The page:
While visiting Helmsley Walled Garden, within the grounds of the castle, I was lucky enough to find MRS WOOLF AND THE SERVANTS by Alison Light, published in 2007, on the second-hand book shelves.
 
A single scan of the book’s main headings drew me in: The Family Treasure; Housemaid’s Souls; The Question of Nelly and The Lavatory Attendant. Each is followed by a pair of names, one the famous writer and the other a domestic servant. Light’s Bloomsbury servants get almost equal billing with the famous social set.

Light begins by pointing out that in the great Bloomsbury archives, there is little evidence of the other women who were part of  households, the ones who “lived-in”, though far less comfortably, the same walls. Yet the free, independent and creative lives of Virginia the writer and Vanessa Bell the artist depended on the servants who worked for them: in other words, on other women not being free.

Despite the silent archive, Alison Light noticed how frequently Virginia, Leonard and their circle wrote about their servants in their letters and diaries, and so she set out to discover these missing women. Light writes about three servants in particular: Sophie Farrell, who had first worked for Virginia’s beloved mother, charity-case Lottie Hope and the cook Nellie Boxall. She shows a pattern where servants often stayed for many years, although they were passed between members of the wider family as need or as tempers suggested, and poaching of prized servants was often attempted.

The book is a pleasingly thorough inquiry, sharpened by having the viewpoint of someone whose own mother was in service. Light read unpublished letters and documents, visited houses and places where the servants had worked and interviewed descendants and local historians. She looked into their childhood homes, their education, the changing patterns of their employment and at the practical and emotional relationships that existed between a mistress and servant sharing the same roof year after year.

I did enjoy the variety within  this book. Thoughtfully written, each section opens with a long passage of Woolfian lyrical  prose which contrasts well with Light’s brisker accounts of a world where long hours, the collecting of chamber-pots, the carrying of coal-buckets, the lack of hot water taps, the management of unreliable ovens, and days spent in dank basements or cold bedrooms were a constant part of the servants life. Incidentally, she makes it clear that the wealthy rarely saw any need for new labour-saving devices or domestic improvements: they already had household servants saving them labour.

As the new century progressed, the distant mistress and servant relationship was harder to maintain. Back in 1892, Vanessa and Virginia’s childhood home, 22 Hyde Park Gate in Kensington, had been an elegant five-storied mansion where the servants slept in the spaces under the eaves or lived down in the basement. 

Almost two decades later, when Virginia and Leonard Woolf were running their small printing press at Hogarth House and Vanessa and Duncan Grant lived a paint-spattered bohemian existence at Charleston farmhouse in Sussex, there was only a wall marking the distance between the rooms of mistress and servant .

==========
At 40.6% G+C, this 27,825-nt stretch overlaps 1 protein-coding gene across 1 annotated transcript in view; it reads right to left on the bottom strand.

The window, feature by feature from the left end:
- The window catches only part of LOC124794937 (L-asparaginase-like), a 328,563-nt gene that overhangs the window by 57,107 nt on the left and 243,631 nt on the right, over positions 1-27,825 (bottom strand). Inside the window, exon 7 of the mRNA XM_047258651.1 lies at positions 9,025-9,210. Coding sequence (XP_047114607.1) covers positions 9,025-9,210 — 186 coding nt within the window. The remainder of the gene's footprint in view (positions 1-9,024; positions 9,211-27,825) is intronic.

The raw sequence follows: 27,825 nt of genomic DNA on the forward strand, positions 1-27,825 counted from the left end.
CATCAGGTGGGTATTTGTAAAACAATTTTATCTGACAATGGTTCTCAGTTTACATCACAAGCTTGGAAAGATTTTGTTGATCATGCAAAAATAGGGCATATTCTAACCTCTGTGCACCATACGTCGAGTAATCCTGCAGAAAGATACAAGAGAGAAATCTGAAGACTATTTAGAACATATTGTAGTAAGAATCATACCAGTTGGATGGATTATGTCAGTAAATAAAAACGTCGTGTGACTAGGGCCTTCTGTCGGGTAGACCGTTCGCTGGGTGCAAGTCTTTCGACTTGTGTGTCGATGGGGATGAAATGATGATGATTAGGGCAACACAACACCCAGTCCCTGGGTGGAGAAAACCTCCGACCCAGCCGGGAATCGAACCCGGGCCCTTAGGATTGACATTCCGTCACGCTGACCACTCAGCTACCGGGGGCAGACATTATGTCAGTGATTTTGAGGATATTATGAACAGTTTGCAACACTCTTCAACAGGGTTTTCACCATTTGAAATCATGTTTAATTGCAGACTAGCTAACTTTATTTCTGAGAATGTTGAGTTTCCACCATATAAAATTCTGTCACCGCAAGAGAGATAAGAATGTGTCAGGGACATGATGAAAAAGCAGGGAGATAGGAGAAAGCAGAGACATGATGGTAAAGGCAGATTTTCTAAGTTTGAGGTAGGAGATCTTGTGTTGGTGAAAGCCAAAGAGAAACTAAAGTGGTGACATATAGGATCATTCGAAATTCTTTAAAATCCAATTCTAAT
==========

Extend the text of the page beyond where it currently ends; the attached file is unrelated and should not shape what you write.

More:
Through several different lives, including glimpses of the Bloomsbury "stars", Alison Light brings in topics as diverse as the popular habit of “poor-visiting”, agricultural changes, the development of the kitchen and celebrity cooking for Charles Laughton. She looks at Virginia’s troubled life both as a feminist writer trying to develop a new style of writing and as an independent woman whose mental health forces her into dependence on her servants. Her own worst instincts often flare out against the servants but they seem to have a way of responding: an uneasy relationship that cannot have been calm.

Furthermore, national events, such as the outbreak of war in 1914, epidemics, the growth of factory work for women, female education and emancipation, new taxes and economic depression brought on more social change. The ideal of “service” no longer fitted the modern world with its increasing demand for equality for all, and the Woolfs – and their servants – had to change along with it. Even so, I wonder how easily discussions went at the Labour party meetings at Rodmell House, which included the Woolf’s servants and employees among its members. 
 
MRS WOOLF AND THE SERVANTS by Alison Light was a useful if sometimes uncomfortable book to read. I enjoyed it because, from a writing point of view, one has to consider the role of any servants “attending” to a story set in the past, as appropriate to the time and place. 

Are the servants to be included or not, named or not?  Are the servants who live closely with the family, like the Sterkarms in Susan Price’s historical sci-fi novels? Or are they hired servants and bearers, as in Sue Purkiss’s Jack Fortune and the Hidden Valley adventure?

Or are they invisible, with the place run, like Nampara on screen in Poldark, with barely a servant evident? Or would they be no more worth mentioning than a washing machine in a modern house? I suppose it all depends on when: different times have brought different relationships, and that is maybe what I need to think about for the work in progress.